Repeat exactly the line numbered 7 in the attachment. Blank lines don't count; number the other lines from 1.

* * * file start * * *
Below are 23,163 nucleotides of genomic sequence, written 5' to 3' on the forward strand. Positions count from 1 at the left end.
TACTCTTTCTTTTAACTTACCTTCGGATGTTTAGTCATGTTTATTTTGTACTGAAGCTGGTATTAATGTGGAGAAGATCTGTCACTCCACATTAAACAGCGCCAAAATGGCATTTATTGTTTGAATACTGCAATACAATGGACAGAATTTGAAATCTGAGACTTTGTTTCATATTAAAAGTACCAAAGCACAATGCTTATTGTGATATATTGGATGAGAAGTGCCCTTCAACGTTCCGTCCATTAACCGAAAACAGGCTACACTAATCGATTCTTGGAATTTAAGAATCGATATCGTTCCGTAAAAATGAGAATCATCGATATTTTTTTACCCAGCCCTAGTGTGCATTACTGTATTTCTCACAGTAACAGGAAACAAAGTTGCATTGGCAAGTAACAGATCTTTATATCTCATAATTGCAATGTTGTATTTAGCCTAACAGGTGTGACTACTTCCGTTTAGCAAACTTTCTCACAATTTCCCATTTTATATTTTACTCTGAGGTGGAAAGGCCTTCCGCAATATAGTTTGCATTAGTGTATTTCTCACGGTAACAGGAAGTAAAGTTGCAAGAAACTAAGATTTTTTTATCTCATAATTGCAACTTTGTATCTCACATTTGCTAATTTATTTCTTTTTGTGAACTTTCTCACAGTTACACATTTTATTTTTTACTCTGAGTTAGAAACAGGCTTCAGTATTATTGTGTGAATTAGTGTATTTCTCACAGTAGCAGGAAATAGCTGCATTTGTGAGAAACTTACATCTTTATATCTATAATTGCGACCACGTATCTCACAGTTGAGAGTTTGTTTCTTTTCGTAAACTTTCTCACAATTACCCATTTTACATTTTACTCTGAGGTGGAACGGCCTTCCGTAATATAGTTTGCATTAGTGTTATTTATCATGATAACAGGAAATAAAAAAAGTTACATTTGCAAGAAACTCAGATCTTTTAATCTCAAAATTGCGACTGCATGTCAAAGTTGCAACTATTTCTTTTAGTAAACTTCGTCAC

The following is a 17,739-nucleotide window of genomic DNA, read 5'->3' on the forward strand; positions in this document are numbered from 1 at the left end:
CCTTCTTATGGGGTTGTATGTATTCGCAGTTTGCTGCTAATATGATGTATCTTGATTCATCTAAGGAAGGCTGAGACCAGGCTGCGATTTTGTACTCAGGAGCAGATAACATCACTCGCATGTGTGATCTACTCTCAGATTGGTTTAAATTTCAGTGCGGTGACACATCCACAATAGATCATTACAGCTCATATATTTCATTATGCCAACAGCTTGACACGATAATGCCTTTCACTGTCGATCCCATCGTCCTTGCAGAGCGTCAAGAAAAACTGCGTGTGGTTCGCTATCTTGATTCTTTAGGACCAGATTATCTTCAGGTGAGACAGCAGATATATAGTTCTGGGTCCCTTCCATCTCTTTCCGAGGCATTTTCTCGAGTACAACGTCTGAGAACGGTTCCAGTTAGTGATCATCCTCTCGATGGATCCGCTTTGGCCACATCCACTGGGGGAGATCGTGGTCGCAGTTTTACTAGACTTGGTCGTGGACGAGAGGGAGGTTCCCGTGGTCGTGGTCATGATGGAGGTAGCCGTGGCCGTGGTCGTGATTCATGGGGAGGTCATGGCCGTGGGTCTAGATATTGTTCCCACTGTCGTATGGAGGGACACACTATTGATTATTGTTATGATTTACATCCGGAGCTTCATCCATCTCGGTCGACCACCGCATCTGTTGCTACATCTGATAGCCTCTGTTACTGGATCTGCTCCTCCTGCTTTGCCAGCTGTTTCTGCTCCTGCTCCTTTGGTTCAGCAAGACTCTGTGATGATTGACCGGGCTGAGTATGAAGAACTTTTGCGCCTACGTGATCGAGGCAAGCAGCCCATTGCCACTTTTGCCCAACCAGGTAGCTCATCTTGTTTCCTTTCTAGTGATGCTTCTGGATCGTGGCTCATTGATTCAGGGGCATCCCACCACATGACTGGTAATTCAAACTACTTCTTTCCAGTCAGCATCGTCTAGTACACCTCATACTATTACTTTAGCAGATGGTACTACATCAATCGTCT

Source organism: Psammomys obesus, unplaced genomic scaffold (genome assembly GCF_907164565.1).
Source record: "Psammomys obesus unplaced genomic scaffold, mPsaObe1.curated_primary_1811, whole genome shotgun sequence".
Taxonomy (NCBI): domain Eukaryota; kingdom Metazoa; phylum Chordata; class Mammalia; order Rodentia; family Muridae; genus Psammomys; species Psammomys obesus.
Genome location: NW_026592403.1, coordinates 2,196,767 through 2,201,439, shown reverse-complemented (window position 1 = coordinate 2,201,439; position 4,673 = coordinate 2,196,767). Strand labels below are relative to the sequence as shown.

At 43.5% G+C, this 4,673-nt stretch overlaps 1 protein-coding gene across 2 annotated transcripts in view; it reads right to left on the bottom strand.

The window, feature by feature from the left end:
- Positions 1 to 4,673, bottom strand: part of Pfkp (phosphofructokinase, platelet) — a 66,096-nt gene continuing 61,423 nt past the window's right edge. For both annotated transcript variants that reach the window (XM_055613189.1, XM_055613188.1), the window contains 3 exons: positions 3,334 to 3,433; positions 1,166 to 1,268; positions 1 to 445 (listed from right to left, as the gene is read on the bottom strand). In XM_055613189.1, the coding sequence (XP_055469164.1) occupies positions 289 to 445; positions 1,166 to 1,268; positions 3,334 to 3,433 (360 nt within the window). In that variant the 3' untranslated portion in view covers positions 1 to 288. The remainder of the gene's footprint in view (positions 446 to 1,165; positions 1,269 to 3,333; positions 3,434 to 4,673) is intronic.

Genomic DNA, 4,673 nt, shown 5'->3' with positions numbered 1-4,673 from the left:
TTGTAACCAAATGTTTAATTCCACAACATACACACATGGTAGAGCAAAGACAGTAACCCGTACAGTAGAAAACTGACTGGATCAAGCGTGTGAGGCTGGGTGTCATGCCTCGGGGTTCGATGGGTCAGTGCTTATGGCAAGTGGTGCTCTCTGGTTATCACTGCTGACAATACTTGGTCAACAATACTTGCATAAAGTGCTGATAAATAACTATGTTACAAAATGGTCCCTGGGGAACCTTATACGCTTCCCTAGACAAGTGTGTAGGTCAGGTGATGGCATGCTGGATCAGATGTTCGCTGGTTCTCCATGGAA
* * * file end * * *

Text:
Taxonomy (NCBI): domain Eukaryota; kingdom Metazoa; phylum Chordata; class Mammalia; order Rodentia; family Muridae; genus Psammomys; species Psammomys obesus.